The U.S. Department of Education’s supplemental fact sheet released in late March isn’t very comforting, especially since it encourages school districts not to scrap education altogether for fear of violating the rights of students with disabilities. What falls under IDEA’s provisions for “for flexibility in determining how to meet the individual needs of students with disabilities,” particularly in times of emergency? Secretary of Education Betsy DeVos has 30 days to inform Congress of the necessity of IDEA waivers “in order to provide schools with ‘limited flexibility.’” What does that constitute?

I want to believe the Department of Education’s guidance — replicated on both my state and school district’s websites — won’t be written off. Or that the directive that children’s IEP teams “must make an individualized determination whether and to what extent compensatory services may be needed consistent with applicable requirements, including to make up for any skills that may have been lost during the closure within a reasonable timeframe” will actually result in compensatory services.

The thing is, parents and schools often have different interpretations of the “appropriate” part of the legally mandated Free Appropriate Public Education. It’s why I sued our school district: Their “appropriate” or “good enough” was not mine. And now there’s an additional couching of phrases like “current circumstances” and “greatest extent possible.” IDEA has also been perpetually underfunded and difficult to enforce in the best of circumstances.

Until three weeks ago, WD had a cadre of teachers and therapists at school and day care who work so hard each day. They make magic happen. My job, then, is to parent WD, and parent I have, specifically making sure to not get sucked into the perpetual therapist-and-caretaker vortex. 

Welcome to the vortex, I guess.

Each day, I remind myself of our luck and privileges: WD is an easygoing kid who rolls with just about anything. I still have a flexible and understanding job. We have a place to be outside where people walking toward us make sure to step into yards or the street in order to maintain appropriate distance. We have a wealth of people to FaceTime and Skype.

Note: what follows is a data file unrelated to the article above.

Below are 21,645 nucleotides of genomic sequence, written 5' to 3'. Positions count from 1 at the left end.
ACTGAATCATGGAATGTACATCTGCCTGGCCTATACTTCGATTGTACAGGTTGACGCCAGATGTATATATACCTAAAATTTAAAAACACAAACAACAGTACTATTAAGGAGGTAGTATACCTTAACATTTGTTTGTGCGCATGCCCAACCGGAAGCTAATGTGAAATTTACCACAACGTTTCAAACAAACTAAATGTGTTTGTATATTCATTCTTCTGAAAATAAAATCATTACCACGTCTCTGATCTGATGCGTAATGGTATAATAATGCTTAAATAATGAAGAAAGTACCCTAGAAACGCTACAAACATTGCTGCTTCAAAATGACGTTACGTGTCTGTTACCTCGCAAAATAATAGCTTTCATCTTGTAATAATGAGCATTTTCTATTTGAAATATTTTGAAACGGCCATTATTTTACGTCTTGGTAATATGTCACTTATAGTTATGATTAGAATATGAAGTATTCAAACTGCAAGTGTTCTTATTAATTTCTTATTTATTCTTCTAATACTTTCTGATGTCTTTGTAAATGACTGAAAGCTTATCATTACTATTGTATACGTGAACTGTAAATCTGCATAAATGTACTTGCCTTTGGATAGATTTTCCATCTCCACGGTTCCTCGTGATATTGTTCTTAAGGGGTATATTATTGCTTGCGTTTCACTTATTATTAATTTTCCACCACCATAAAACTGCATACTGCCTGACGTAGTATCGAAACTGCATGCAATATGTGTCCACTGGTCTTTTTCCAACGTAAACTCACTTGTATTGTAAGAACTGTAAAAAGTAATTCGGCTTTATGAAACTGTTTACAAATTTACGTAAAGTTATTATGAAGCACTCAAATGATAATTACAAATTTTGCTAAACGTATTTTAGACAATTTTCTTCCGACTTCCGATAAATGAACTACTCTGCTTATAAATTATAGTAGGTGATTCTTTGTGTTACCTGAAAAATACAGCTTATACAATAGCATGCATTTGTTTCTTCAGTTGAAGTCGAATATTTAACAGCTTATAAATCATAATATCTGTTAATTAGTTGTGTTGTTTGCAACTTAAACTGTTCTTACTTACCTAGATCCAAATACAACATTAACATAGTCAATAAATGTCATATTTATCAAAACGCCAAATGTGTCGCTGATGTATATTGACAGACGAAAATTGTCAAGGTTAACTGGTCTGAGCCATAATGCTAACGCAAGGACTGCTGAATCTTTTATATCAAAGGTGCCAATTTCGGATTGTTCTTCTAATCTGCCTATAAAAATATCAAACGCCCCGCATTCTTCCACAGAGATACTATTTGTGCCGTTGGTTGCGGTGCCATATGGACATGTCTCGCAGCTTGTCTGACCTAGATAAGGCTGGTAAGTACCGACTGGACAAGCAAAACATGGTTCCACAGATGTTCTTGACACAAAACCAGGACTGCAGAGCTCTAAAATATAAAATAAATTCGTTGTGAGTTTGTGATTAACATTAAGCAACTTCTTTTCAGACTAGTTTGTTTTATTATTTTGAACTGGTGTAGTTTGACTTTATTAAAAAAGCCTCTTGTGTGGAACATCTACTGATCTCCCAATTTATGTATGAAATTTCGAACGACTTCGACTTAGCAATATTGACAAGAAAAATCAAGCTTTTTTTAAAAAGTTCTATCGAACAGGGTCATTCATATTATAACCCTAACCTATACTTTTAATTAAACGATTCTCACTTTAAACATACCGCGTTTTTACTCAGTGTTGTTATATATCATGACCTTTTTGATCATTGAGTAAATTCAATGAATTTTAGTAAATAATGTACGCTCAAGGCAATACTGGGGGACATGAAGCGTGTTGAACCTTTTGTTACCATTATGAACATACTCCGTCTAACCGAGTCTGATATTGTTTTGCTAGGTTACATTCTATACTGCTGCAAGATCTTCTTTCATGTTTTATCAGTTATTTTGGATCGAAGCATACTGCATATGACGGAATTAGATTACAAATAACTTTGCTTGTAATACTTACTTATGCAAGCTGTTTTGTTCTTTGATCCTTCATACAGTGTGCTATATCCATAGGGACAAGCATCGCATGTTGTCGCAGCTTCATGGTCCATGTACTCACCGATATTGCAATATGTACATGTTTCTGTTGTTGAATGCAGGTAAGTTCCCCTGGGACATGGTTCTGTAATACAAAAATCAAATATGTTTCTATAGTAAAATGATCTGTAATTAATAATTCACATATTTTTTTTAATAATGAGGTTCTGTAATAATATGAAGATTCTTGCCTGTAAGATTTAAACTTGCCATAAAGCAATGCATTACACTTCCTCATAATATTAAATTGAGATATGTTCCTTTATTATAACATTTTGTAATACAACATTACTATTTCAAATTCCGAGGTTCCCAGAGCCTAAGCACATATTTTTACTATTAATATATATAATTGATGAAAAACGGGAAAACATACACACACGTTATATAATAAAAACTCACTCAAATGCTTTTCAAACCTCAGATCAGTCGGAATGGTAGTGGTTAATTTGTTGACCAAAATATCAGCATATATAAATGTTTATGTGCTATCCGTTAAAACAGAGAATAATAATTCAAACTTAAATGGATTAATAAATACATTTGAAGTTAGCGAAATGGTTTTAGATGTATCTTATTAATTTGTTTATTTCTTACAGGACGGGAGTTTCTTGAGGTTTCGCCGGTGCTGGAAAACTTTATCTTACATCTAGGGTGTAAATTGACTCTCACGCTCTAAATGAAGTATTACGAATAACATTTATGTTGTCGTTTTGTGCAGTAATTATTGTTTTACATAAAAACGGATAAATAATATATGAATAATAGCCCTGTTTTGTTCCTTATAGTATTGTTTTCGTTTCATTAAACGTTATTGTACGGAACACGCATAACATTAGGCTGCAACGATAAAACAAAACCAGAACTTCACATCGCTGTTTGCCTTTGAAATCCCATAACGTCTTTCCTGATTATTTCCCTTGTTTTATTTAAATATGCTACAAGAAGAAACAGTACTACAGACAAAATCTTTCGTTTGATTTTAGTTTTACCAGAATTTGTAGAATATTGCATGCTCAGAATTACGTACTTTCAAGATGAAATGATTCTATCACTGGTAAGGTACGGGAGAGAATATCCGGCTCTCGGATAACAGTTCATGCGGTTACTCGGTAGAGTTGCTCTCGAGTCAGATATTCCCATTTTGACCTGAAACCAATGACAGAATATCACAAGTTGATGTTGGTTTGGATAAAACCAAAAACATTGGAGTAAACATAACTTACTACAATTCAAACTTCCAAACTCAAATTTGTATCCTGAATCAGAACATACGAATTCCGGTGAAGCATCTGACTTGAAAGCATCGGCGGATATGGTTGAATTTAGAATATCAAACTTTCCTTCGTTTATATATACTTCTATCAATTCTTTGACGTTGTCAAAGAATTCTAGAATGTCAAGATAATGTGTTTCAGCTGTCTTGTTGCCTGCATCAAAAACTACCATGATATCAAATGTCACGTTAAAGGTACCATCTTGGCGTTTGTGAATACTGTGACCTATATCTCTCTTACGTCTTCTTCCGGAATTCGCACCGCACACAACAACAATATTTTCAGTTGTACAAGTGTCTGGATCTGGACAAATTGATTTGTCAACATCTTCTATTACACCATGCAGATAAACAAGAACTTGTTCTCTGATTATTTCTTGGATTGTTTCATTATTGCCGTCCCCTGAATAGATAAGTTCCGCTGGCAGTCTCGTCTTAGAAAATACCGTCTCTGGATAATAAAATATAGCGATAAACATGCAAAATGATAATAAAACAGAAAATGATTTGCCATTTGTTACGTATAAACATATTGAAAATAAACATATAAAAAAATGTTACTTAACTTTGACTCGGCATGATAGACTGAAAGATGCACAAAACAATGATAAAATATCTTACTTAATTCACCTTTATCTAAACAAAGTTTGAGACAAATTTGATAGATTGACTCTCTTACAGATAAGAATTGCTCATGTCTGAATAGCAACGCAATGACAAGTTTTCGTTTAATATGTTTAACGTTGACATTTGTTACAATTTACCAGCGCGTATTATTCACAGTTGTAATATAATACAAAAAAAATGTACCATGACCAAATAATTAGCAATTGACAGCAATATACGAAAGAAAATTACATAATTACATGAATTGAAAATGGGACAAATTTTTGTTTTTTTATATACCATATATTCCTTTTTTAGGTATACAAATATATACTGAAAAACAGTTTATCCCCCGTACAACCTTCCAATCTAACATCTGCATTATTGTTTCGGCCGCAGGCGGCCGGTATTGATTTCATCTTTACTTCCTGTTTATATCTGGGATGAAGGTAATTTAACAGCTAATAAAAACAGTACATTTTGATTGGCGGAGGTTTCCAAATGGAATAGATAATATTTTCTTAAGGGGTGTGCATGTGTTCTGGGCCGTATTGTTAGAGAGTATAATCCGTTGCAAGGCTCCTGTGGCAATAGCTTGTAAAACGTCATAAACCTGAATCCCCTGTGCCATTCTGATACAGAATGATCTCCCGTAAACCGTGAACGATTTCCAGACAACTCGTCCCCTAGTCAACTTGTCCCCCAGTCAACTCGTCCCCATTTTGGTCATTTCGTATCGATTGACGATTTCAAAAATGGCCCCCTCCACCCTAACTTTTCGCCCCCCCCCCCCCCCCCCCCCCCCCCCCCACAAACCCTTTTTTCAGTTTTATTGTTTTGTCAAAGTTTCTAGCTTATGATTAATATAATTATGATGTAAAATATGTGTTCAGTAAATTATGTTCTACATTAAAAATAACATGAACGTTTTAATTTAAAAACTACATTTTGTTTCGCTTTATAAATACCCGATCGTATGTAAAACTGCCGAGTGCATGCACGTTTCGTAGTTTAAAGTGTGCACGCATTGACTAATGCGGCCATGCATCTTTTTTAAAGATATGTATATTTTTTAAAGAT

WD has his gait trainer as well as a switch, a big button he can use to do things like turn a page in a digital book or express a recorded phrase — both of which are expensive pieces of equipment that not everyone has access to. 

I also find myself grateful for surprising things, such as last year’s back pain and the resulting physical therapy — because now I know how to monitor my body and protect it while being the sole provider of care for a physically dependent boy who is over a third of my weight.

Or for all the times WD spent in the hospital with seizures or neurosurgery or aspiration pneumonia. None of those stays have been as long as a pandemic, but the conceptual pathway is there for how to upend life and live in a world of altered time and uncertainty.

But it’s not enough.

When WD’s school sent us creative, thoughtful websites like Paths to Literacy and Active Learning Space, I spiraled further still. WD and I could do activities like squishing water beads or painting with black light-sensitive paint. You know what I don’t have? Any of those things. I have other things, but should I have these specific things? What have I been doing with our time? Have I already been hindering his progress? This is not a helpful place to be.

Every day that the schools (rightly!) stay closed, every day that’s closer to summer is another day of potential growth or skills maintenance slipping away. And if I decide WD’s going to be OK for however long this goes on, does that make our school district right that these services are expendable or unnecessary? Does it make the members of Congress who wanted to include waiving IDEA in the stimulus bill right? Will that give them eventual leeway in the future for further limiting services or Extended School Year, the summer programming that helps mitigate skill loss?

These are the fears that consume me as we go through each day. What I want, instead, is to go back to cans instead of can’ts. I want to be focused on moments like Monday morning when WD nearly broke his face from smiling so hard when his teacher appeared on-screen for virtual circle time. I want him to continue to thrive.